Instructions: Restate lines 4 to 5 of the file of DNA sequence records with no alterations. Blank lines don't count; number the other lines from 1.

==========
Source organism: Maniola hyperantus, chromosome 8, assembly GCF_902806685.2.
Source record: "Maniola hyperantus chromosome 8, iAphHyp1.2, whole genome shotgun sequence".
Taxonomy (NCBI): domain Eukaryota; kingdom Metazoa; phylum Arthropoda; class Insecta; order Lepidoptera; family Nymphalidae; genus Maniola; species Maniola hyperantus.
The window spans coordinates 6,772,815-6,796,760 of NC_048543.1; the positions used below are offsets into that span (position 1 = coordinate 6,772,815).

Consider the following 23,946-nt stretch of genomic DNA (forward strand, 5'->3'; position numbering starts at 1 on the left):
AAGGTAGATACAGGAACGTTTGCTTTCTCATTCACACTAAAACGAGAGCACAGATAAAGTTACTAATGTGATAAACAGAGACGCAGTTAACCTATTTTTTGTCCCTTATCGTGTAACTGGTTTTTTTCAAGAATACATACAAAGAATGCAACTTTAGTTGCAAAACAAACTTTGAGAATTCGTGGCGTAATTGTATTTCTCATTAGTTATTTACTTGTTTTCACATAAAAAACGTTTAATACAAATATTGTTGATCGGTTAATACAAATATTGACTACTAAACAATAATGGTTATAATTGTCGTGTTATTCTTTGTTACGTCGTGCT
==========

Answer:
The window spans coordinates 6,772,815-6,796,760 of NC_048543.1; the positions used below are offsets into that span (position 1 = coordinate 6,772,815).

Consider the following 23,946-nt stretch of genomic DNA (forward strand, 5'->3'; position numbering starts at 1 on the left):